Despite the proliferation of automation, robotics and other vistas with Artificial Intelligence (AI), human creativity will be much high in demand in the continuing era of imagination. Whether we make a conscious effort to foster creativity among the school children, leading to imagination and innovation is a question mark. 

D: Digital diligence 

 Technology has always been an enhancer of our work. From adding machine to the advanced computer this was the case. Such extensive applications are broadly categorised as digital transformations. When integration of digital devices to our daily lives happening at an increasingly rapid pace, it is the survival of the fittest in being digitally diligent. In simple terms, it is about the smartness one demonstrates in embracing the change with regards to changing technology.

It was Joseph Schumpeter, the Austrian-American economist who first spoke of a ‘gale of creative destruction’ in order to sustain economic growth. We can see a parallel to that in the now popular use of the term ‘disruption’. Prof. Clayton Christensen of Harvard Business School, who is widely regarded as the concept initiator of disruption, says that a disruption displaces an existing market, industry, or technology and produces something new and more efficient and worthwhile. Whilst being disruptive on one hand, it is creative on the other hand. 

“We are witnessing profound shifts across all industries, marked by the emergence of new business models, the disruption of incumbents and the reshaping of production, consumption, transportation and delivery systems,” observes Klaus Schwab, in his most recent book, ‘Fourth Industrial Revolution’. 

Are we reaping the benefits of our digital initiatives? Perhaps to some extent. Creation of information and Communication Agency (ICTA) and now a fully-fledged ministry for digital infrastructure appear as constructive steps. Being ahead in South Asia with 4.5 G mobile communication technology is another sign to say that we have positive trends to encourage the society to be more digitally diligent. 

E: Emotional maturity 

In order to harmonise the rise of Artificial Intelligence (AI) we need to foster Emotional Intelligence (EI). What requires is AI -EI synergy in being high tech and high touch. EI is a capacity for recognising our own feelings and those of others, for motivating ourselves, and for managing emotions well in ourselves and in our relationships (Goleman, 1995). Despite many subsequent presentations and interpretations, I still prefer the five key components of EI advocated by Goleman. They are self-awareness, self-regulation, self-motivation, empathy and effective relationships.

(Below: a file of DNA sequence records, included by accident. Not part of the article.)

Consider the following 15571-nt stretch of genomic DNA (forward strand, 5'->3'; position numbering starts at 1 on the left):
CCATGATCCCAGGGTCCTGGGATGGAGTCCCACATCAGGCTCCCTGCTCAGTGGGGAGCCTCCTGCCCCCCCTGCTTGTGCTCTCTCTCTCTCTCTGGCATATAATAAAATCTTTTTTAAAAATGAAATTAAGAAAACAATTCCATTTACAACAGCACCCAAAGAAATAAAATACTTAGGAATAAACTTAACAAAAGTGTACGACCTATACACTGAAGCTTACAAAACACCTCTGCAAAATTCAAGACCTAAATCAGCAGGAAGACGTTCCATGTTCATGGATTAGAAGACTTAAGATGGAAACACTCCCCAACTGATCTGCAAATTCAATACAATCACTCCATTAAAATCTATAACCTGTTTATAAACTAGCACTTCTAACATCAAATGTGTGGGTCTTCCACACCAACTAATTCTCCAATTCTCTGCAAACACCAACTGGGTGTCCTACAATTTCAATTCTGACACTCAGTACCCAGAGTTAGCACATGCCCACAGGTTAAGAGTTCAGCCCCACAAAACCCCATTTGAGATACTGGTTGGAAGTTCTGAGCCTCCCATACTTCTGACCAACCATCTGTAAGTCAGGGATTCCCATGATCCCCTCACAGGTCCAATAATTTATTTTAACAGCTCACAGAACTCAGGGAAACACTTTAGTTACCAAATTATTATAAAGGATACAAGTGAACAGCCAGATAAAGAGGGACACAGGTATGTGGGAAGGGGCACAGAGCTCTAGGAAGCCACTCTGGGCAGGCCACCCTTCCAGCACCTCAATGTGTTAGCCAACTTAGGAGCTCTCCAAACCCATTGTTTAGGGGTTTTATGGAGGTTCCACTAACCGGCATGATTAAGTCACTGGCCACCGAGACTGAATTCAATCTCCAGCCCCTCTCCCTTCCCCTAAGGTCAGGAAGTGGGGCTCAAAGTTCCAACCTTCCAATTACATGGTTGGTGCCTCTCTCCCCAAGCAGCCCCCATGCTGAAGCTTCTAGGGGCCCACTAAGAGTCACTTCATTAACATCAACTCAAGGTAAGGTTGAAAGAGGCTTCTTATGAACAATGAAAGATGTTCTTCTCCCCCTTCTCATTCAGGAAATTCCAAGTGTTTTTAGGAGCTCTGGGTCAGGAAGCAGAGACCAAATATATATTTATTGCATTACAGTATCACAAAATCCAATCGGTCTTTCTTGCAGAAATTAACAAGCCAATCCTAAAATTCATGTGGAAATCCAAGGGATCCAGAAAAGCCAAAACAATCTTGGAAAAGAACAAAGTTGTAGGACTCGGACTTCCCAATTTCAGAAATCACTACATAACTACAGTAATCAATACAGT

If I am to single out, empathy is the key. In order to ensure lasting relationships and sustainable partnerships, one needs to demonstrate empathy. We need to make a conscious effort to move from taking one-sided emotionally-laden erratic decisions to a more mature platform. Sri Lankans have a far a way to go in this respect.

ABCDE Competencies vs. Connections 

I see a Human Resource issue at the macro level baffling the national leaders. How to pick the right person to the right position, especially with regards to the key ones from a national perspective is essential. We have started to see some displeasure expressed by a section of the public through social media about certain appointments.

It is pertinent to mention what David Oglivy, the advertising tycoon, had to say with respect to hiring: “If each of us hires people who are smaller than we are, we shall become a company of dwarfs, but if each of us hires people who are bigger than we are, we will become a company of giants”. In order to hire people with potential, the hiring process has to be professionally designed and executed.

Challenges in creating future 

Leaders should be performers in practicing what they preach. They inspire, influence and initiate in such a manner to ignite result-oriented action. In contrast, laggards are passengers. They hamper the progress by being lazy and lethargic. Indecisiveness resulting in inaction is often common in their approach. 

Do we see more leaders or laggards? The answer lies in the results they achieve. It is better to light a candle than curse the darkness. Living with leaders and laggards leave us less number of choices for achievement. Leaders have to be far more effective to overcome the ineffectiveness of laggards. 

Way forward 

“You cannot escape the responsibility of tomorrow by evading it today” so said Abraham Lincoln. We need to embrace competencies required for future in the present itself. We need to train not only the current managers but also the emerging leaders in becoming future-proof. ABCDE is one clear way of awakening to the required competencies and to take key strategic initiatives accordingly. 

It reminds me what I learnt from my alma mater: ‘Disce aut Discede’ in Latin meaning ‘Learn or Depart’. I think we need to interpret it in the contemporary private and public domain as ‘Perform or Depart’. 

(The writer can be reached through director@pim.sjp.ac.lk, ajantha@ou.edu or www.ajanthadharmasiri.info.)